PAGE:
Basically, these toys are mainly like LEGOs in that first there is a process of creating and building a project that one must complete before they can actually play with the toy, and the building element is just as fun (if not more) than playing with the final product.

If you know someone who likes to build, follow instructions (but sometimes make up their own stuff, too), and play with the figures and sets they build, they might love any of the following toys that are like LEGO in spirit, but their own unique thing.

Pix Brix

Pix Brix puzzle pieces are cube-shaped, about double the size of a LEGO figurine head, and connect by sliding and stacking together. Like LEGO, they have their own Artist series which allows you to recreate artworks like Vincent van Gogh’s The Starry Night in pixelated form, amongst other famous artworks. You can buy sets by theme, from individual dinosaurs to an entire farmland setup, or grab a tin of assorted pieces to come up with your own creations. Fun fact, they are actually compatible with the LEGO system, so you could combine the two to create something truly unique.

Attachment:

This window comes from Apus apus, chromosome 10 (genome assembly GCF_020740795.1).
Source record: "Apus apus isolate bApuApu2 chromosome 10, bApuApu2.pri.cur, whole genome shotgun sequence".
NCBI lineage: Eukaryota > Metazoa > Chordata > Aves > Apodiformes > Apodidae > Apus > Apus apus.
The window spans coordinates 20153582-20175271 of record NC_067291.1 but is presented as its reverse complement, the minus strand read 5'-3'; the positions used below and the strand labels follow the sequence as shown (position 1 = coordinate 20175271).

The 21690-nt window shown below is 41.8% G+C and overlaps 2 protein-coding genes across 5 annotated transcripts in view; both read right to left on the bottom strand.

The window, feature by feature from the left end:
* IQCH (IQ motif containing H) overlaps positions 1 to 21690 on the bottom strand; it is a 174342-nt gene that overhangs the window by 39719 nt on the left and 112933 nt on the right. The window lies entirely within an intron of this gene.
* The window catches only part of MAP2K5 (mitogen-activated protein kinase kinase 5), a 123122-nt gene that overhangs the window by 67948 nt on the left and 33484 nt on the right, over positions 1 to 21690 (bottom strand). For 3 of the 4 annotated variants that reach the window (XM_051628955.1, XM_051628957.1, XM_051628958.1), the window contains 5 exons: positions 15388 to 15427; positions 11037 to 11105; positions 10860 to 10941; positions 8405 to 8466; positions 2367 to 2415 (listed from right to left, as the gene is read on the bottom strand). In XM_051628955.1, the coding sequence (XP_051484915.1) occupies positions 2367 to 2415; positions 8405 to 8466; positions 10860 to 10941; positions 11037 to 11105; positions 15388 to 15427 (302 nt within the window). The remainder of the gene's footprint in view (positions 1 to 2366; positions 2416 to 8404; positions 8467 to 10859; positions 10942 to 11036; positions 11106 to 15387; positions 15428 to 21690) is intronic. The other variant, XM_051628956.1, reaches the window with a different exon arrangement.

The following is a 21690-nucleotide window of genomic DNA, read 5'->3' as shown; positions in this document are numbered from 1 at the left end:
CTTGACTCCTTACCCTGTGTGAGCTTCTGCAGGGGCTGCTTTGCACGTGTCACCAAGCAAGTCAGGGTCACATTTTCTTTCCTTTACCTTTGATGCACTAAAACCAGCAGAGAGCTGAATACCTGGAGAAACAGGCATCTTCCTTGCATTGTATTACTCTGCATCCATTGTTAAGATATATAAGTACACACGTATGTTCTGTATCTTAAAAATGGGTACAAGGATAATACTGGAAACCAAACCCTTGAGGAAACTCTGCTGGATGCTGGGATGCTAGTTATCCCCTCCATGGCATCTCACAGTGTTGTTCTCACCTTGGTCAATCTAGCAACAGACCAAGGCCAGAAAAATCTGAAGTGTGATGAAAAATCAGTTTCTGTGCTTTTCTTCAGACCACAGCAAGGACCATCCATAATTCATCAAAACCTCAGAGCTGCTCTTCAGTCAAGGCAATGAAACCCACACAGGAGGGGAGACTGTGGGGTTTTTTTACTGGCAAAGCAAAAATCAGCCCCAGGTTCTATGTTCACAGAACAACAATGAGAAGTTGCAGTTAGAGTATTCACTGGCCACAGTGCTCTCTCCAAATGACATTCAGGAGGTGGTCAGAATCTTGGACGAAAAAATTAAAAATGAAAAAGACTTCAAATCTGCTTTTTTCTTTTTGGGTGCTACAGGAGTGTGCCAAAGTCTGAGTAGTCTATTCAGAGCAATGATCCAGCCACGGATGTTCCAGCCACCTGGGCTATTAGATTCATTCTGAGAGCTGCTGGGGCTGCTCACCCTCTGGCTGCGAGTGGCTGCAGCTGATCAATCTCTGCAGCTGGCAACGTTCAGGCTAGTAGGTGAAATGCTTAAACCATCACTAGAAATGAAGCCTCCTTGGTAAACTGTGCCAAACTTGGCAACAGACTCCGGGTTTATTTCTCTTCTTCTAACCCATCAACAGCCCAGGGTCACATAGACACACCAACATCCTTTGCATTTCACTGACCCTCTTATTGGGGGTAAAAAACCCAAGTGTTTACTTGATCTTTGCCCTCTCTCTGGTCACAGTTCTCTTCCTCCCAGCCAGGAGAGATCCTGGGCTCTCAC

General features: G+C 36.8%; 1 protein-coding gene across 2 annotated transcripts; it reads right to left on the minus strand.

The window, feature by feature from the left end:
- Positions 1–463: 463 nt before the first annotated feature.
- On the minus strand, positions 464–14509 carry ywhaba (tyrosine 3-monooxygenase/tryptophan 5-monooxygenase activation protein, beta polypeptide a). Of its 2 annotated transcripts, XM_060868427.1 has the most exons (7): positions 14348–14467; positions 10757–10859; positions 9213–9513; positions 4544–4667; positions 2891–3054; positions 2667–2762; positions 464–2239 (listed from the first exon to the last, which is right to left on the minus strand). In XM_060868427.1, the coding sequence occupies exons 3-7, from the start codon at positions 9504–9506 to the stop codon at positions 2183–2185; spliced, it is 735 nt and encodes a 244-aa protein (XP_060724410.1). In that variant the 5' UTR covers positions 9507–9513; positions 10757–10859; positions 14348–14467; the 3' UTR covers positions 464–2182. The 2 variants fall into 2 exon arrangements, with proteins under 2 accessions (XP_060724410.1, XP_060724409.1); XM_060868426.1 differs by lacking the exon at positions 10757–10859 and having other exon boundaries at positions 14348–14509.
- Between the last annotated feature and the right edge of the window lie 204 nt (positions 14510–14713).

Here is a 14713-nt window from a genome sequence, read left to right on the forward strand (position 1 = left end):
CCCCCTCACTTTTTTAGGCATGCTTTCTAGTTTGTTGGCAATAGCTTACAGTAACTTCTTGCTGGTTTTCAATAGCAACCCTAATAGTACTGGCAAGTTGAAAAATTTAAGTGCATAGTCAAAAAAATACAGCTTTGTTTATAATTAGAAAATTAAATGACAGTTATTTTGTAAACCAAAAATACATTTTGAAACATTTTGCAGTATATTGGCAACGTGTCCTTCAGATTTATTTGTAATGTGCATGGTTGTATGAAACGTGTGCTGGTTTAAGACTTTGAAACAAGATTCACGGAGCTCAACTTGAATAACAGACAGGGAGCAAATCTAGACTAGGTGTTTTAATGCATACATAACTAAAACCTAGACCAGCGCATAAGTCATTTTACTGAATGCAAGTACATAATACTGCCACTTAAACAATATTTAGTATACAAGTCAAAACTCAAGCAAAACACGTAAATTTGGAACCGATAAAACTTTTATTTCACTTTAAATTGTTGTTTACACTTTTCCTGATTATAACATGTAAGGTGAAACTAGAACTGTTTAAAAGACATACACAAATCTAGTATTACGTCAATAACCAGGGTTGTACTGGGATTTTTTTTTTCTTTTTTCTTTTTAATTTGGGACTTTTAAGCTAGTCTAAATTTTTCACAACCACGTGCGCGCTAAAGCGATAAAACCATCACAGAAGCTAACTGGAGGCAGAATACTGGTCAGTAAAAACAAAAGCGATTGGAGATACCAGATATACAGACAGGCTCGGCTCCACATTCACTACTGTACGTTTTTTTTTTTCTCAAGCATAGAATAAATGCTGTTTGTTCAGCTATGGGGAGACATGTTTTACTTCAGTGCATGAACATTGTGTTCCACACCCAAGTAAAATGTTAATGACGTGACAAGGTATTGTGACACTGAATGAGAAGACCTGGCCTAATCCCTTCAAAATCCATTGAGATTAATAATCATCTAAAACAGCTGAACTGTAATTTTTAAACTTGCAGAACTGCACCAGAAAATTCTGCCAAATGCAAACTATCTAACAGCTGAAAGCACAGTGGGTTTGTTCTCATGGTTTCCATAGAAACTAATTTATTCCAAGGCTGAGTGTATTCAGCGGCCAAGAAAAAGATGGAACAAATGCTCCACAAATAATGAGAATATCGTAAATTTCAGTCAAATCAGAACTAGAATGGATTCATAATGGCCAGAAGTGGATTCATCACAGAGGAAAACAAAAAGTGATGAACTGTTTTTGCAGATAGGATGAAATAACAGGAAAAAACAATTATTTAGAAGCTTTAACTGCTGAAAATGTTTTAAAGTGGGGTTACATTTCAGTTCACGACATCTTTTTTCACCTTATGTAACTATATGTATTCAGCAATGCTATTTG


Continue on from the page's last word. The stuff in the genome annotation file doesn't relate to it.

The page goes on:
Plus-Plus

Plus-Plus pieces look like 3D basic puzzle pieces that slide together in very direction. You can connect them flat to create an image (as you would puzzle), or slot them sideways to build out 3D sets and shapes. They even have a puzzle-by-numbers series for those who enjoy puzzling. I gifted one of them to a tween once, and it was a big hit. The standard size is about the size of a postage stamp, but just like LEGO has the DUPLO series for younger kids, Plus-Plus has BIG, their oversized puzzle pieces that toddlers can more easily grasp and play with.

K’NEX